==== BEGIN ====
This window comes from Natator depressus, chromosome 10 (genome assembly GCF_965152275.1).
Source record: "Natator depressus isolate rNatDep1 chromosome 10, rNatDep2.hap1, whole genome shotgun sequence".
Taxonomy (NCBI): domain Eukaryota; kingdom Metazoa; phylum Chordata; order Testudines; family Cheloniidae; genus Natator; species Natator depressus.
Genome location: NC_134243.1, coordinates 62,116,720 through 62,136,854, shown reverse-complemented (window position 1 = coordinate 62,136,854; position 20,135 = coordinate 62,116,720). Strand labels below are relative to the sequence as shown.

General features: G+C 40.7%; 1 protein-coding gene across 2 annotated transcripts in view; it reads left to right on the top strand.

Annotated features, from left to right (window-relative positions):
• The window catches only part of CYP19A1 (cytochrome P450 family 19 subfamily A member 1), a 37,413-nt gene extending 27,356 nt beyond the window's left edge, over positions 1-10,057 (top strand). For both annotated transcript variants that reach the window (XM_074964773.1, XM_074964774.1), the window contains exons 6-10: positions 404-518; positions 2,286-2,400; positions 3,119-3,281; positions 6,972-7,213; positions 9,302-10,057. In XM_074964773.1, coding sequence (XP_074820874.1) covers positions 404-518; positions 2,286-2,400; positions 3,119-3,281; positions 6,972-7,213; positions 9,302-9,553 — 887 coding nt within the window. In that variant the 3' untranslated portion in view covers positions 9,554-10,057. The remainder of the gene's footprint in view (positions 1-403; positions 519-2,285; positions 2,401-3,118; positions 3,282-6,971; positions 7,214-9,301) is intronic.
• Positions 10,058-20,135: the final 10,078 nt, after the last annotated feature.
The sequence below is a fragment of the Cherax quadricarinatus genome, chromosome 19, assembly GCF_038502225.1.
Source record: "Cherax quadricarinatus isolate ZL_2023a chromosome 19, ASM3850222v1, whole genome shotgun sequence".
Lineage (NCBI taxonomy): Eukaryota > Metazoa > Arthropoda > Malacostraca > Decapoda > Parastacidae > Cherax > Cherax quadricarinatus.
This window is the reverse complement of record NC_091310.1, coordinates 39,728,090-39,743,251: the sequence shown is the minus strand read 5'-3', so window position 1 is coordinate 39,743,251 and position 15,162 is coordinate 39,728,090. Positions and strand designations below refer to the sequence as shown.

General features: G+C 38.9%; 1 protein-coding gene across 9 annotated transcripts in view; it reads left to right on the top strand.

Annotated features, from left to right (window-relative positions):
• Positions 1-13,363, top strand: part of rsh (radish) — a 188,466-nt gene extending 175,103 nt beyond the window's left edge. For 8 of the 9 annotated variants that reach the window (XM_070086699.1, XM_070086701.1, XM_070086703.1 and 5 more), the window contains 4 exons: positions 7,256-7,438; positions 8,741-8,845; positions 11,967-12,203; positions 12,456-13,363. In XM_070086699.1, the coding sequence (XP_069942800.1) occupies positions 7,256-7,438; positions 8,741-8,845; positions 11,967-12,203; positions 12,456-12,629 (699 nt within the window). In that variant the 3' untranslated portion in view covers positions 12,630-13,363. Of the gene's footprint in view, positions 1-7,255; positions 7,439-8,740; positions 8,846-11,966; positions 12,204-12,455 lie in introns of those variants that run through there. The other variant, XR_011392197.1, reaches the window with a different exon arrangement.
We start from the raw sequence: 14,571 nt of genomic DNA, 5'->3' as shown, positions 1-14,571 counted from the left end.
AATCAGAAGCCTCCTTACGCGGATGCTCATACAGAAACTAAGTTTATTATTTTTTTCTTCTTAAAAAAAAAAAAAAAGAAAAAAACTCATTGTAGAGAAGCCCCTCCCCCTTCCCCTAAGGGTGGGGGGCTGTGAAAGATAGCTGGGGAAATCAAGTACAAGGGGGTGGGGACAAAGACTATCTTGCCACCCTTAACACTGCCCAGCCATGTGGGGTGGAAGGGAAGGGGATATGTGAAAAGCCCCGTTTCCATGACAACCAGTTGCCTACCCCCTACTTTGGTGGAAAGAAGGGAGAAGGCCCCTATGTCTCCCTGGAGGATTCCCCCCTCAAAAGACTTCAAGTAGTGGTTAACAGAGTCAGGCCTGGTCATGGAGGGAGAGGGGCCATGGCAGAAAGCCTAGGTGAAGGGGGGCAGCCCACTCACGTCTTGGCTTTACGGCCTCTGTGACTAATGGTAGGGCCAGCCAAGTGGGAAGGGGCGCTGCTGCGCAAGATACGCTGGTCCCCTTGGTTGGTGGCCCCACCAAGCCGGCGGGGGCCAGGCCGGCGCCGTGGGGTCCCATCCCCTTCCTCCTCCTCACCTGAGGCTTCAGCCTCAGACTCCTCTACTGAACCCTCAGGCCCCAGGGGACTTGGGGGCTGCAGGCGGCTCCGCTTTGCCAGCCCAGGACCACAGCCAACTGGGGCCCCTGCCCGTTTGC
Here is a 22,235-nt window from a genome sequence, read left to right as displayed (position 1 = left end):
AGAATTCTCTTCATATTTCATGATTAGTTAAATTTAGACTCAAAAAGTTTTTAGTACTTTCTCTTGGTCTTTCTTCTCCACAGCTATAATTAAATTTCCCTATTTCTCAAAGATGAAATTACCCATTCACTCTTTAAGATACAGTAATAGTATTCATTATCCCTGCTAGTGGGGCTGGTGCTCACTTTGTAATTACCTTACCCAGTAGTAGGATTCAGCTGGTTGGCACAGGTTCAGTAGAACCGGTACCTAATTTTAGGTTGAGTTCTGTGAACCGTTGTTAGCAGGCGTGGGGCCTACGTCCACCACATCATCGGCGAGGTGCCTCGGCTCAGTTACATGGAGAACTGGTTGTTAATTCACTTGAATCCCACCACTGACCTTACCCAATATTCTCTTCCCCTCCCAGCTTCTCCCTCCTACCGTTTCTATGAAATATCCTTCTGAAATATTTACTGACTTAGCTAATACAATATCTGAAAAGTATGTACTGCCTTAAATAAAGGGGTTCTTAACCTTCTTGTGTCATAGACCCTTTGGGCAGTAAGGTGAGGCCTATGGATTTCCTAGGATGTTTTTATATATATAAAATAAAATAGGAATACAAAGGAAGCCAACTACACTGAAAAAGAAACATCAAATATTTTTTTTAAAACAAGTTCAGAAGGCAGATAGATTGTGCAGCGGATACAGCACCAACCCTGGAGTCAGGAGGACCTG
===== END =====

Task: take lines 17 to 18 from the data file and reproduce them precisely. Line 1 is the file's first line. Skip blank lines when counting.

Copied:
AATCAGAAGCCTCCTTACGCGGATGCTCATACAGAAACTAAGTTTATTATTTTTTTCTTCTTAAAAAAAAAAAAAAAGAAAAAAACTCATTGTAGAGAAGCCCCTCCCCCTTCCCCTAAGGGTGGGGGGCTGTGAAAGATAGCTGGGGAAATCAAGTACAAGGGGGTGGGGACAAAGACTATCTTGCCACCCTTAACACTGCCCAGCCATGTGGGGTGGAAGGGAAGGGGATATGTGAAAAGCCCCGTTTCCATGACAACCAGTTGCCTACCCCCTACTTTGGTGGAAAGAAGGGAGAAGGCCCCTATGTCTCCCTGGAGGATTCCCCCCTCAAAAGACTTCAAGTAGTGGTTAACAGAGTCAGGCCTGGTCATGGAGGGAGAGGGGCCATGGCAGAAAGCCTAGGTGAAGGGGGGCAGCCCACTCACGTCTTGGCTTTACGGCCTCTGTGACTAATGGTAGGGCCAGCCAAGTGGGAAGGGGCGCTGCTGCGCAAGATACGCTGGTCCCCTTGGTTGGTGGCCCCACCAAGCCGGCGGGGGCCAGGCCGGCGCCGTGGGGTCCCATCCCCTTCCTCCTCCTCACCTGAGGCTTCAGCCTCAGACTCCTCTACTGAACCCTCAGGCCCCAGGGGACTTGGGGGCTGCAGGCGGCTCCGCTTTGCCAGCCCAGGACCACAGCCAACTGGGGCCCCTGCCCGTTTGC
Here is a 22,235-nt window from a genome sequence, read left to right as displayed (position 1 = left end):